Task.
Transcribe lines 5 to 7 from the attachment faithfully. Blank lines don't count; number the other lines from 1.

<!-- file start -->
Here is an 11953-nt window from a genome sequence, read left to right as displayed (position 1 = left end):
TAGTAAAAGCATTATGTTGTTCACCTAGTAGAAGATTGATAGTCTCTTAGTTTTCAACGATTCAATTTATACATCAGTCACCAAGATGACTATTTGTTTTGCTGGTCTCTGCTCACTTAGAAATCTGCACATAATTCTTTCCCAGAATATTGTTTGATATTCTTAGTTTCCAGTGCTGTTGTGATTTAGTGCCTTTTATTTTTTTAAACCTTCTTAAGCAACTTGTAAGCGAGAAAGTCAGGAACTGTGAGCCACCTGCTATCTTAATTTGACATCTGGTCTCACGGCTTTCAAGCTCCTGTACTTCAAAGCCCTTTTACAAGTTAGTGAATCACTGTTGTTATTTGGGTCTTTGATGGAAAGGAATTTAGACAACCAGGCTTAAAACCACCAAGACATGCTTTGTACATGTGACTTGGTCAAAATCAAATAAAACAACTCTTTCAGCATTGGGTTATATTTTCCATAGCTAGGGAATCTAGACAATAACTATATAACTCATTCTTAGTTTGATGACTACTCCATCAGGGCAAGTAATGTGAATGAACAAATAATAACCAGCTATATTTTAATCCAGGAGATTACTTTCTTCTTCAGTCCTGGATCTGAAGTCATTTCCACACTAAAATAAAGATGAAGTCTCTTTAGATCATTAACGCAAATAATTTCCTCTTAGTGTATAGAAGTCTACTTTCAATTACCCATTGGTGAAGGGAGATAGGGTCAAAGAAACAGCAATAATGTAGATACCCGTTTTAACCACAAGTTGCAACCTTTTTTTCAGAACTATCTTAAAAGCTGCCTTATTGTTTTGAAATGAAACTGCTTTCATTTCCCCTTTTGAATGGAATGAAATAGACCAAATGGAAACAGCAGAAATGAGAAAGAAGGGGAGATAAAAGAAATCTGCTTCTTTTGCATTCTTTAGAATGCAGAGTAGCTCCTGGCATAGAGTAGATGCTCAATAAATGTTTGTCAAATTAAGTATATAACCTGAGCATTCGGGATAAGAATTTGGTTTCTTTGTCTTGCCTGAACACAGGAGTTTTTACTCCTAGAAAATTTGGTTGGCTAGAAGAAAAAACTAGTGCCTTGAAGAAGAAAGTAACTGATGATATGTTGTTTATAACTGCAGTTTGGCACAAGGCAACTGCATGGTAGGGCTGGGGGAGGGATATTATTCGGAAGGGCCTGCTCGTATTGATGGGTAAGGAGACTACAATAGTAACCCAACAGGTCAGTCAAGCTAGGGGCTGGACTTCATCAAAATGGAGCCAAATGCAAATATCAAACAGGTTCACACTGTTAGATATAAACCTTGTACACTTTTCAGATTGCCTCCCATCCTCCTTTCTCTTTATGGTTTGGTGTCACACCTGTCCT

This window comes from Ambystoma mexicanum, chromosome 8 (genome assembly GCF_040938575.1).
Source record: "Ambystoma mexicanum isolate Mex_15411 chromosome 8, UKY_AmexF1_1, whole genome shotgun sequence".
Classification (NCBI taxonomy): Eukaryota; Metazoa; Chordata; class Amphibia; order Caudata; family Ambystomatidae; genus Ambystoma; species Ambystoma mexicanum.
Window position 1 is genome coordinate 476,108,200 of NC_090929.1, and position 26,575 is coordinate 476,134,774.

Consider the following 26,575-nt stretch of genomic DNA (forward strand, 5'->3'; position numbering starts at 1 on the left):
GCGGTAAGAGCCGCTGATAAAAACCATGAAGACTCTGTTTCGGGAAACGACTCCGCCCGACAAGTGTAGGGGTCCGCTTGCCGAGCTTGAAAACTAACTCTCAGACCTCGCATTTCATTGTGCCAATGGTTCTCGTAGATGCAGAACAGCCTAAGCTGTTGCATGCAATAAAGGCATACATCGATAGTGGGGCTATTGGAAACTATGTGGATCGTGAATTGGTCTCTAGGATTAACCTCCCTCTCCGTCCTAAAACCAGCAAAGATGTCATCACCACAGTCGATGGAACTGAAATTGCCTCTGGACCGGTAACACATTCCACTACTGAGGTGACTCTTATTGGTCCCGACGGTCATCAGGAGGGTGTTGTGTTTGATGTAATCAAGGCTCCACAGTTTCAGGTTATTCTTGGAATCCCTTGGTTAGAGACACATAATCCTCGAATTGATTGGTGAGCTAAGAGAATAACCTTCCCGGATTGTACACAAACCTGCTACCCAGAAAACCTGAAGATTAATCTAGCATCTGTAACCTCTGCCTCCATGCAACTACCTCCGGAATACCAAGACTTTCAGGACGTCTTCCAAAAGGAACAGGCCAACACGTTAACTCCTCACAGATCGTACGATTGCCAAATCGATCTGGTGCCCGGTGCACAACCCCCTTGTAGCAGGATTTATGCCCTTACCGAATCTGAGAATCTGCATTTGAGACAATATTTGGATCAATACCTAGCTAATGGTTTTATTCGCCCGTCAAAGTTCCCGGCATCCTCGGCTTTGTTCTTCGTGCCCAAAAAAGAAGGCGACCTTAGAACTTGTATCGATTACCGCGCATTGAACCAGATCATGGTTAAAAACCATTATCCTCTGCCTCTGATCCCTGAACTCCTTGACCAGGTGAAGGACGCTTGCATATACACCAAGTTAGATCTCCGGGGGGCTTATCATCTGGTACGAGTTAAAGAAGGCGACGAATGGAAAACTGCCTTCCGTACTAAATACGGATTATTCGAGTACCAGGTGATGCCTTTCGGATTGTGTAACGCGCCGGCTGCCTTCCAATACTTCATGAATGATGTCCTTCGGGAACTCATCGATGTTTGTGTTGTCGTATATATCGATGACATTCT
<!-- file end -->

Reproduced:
Classification (NCBI taxonomy): Eukaryota; Metazoa; Chordata; class Amphibia; order Caudata; family Ambystomatidae; genus Ambystoma; species Ambystoma mexicanum.
Window position 1 is genome coordinate 476,108,200 of NC_090929.1, and position 26,575 is coordinate 476,134,774.

Consider the following 26,575-nt stretch of genomic DNA (forward strand, 5'->3'; position numbering starts at 1 on the left):